Maybe it’s just because I’m a new mother during the most reflective time of the year, but these posts resonate deeply–the conflicts, the joys, the hopes for the future.
I invite you to take a bit of time today to share the journeys of these Jewish mothers. With any luck, they will enrich your High Holidays as much as they have mine.
And be sure to check out MyJewishLearning’s fantastic Rosh Hashanah content!
Best wishes for a Happy New Year!
Canfei Nesharim, a terrific organization that works to inspire the Orthodox Jewish community to understand and act on the relationship between Jewish Law, traditional Jewish sources and modern environmental issues, has a wonderful and innovative Sukkot program called True Joy, Through Water.
Canfei Nesharim also has excellent resources for families and communities available for sale on their website, including Sukkah decorations, environmental reminder stickers for children, coupons for eco-friendly paper products, and eco-friendly lulavim and etrogim.
Check out this hilarious video from the National Jewish Outreach Program.
When I saw the title–a take-off of The Tonight Show’s “JayWalking,” a segment devoted to mocking the so-called ignorance of the masses–I was all poised to feel over-educated and intellectually superior. But the truth is, even with my day school education and year in yeshiva, there were more than a few answers that were nowhere near the tip of my tongue.
So either I’m not as smart as I think I am (shocking!) or I’ve lost some of the hard-won Jewish knowledge I gained along the way because I took too much of my learning for granted. In any case, I think it’s time to go review my Aleph Bet…
What is plov? And why is it an Uzbeki favorite?
Find out the answers to all these questions and more in the latest installment of Adeena Sussman’s MJL food column, “The Inspired Kitchen.”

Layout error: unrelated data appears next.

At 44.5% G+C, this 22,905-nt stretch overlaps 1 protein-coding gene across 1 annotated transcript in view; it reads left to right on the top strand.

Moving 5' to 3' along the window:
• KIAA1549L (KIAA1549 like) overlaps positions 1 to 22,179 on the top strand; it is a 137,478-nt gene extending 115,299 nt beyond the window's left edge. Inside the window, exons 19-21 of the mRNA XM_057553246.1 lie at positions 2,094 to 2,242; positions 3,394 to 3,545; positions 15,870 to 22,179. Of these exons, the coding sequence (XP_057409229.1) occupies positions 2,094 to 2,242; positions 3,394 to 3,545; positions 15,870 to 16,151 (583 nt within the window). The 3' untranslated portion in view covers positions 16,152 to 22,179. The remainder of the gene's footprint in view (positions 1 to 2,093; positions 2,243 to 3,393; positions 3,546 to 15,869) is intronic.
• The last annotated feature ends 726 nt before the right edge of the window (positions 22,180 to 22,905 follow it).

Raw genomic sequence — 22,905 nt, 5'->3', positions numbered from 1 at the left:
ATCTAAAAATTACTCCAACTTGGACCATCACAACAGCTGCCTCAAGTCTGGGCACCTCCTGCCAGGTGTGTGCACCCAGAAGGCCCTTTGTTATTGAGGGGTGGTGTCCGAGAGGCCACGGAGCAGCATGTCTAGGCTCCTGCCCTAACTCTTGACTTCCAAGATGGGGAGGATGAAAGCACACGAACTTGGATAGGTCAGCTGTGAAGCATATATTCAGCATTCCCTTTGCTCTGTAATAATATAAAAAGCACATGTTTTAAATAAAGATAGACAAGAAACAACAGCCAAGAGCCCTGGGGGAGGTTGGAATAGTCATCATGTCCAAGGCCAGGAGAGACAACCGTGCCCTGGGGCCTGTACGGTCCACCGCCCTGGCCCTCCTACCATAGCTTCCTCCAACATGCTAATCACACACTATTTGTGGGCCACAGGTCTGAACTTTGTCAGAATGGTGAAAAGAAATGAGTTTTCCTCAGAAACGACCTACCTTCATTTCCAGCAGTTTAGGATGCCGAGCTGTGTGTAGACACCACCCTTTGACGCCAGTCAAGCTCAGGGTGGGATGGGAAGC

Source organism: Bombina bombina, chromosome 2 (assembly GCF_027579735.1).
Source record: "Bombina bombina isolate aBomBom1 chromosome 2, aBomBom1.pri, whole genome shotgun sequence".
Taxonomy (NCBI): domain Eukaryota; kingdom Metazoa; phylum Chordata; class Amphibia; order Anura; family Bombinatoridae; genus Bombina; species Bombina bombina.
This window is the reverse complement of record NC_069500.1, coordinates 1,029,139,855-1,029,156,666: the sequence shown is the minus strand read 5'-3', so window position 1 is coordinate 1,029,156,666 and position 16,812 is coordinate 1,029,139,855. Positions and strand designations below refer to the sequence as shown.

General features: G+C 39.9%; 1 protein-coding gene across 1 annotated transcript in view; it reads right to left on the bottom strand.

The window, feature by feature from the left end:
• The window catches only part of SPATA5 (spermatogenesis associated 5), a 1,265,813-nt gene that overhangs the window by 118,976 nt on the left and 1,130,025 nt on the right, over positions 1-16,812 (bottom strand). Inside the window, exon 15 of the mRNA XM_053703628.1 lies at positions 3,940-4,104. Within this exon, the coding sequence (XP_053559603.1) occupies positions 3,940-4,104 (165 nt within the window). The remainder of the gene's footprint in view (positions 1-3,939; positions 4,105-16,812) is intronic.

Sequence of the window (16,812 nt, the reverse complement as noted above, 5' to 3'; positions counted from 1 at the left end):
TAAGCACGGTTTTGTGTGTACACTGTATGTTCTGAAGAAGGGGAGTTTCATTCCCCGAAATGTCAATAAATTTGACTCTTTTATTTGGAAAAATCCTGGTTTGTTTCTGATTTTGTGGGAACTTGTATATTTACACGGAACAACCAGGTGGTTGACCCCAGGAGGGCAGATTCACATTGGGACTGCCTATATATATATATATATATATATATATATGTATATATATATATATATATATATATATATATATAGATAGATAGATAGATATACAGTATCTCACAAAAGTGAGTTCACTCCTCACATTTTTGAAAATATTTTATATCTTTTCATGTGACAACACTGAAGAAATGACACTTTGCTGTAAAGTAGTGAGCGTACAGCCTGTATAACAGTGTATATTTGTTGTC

Don’t get me wrong. Academic pressure is nothing new. Case in point: when I was in third grade my teacher called my parents in and told them they had to ease up on me.
They had no idea what the teacher was talking about, because they weren’t putting any pressure on me at all. It was all my own eight-year-old self.
Let’s face it. Once you move past the protected bubble of blocks and naptime and graham crackers that is preschool and kindergarten, school is HARD. It is serious work. Perhaps even more difficult than so-called “grown-up jobs,” where you are at least allowed to stand up and stretch whenever you please.
But school is also fun. The new friends, unique experiences and even–maybe especially–the learning. So how do we give our children a love of school and learning that will take them through their ABCs, SATs and beyond?
On our homepage this week, Sharon Duke Estroff offers age-old parenting lessons for a new school year, showing us how we can help our children succeed academically without driving them–or ourselves–crazy. And reminding us that:
…even if you conclude that your child is not a budding Albert Einstein, you’re in good company. At the end of the day most of our kids are, well, regular old kids–good at some things, not so good at others. And counting on us to love and support them in all their wonderfully regular-kid glory.
This is my first Elul as a mother, but not my first as a daughter. WOW do I have a lot of apologizing to do.
When I was pregnant and miserable, we joked around a lot that my various sufferings would be “a kapparah”–like Yom Kippur, they would expiate my sins. But now that I am a mother, I’m only beginning to realize the depth of my wrongdoings–not just this year, but just about every year since I turned 12.
What have I done that’s eating away at my conscience so badly? Nothing that most every child in the free world hasn’t done–given my parents the occasional bad attitude, criticized them publicly when they were embarrassing me, failing to call or email for days at a time. And every year, when Yom Kippur came around, taking the easy way out and not apologizing.
But this year I get it. Only 9 months into the experience of being a parent, I understand the depth of the sacrifices parents make for their children. The emotional and financial investment. The unconditional love that exposes you completely and leaves you deeply touched but also deeply vulnerable.
My little boy has just begun crawling, but already sometimes he chooses to crawl away. For now, he always crawls back. But in my more thoughtful moments, I wonder to myself…will we still be so close when he is talking, walking, going to school? When he gets married and has a family of his own? After less than a year of living together as a family I can already sense that if the answer were to be “no,” it would break my heart.
So this Elul, join me is asking yourself: have your truly respected your parents? Loved them? And when appropriate, feared them?
If, like me, you all too often haven’t, let’s make this year different. Let’s apologize–and mean it. And let’s make a vow–a real, binding, vow–to show our love and respect for the people who created us, now and in the future.
Cross-posted to Ima Shalom.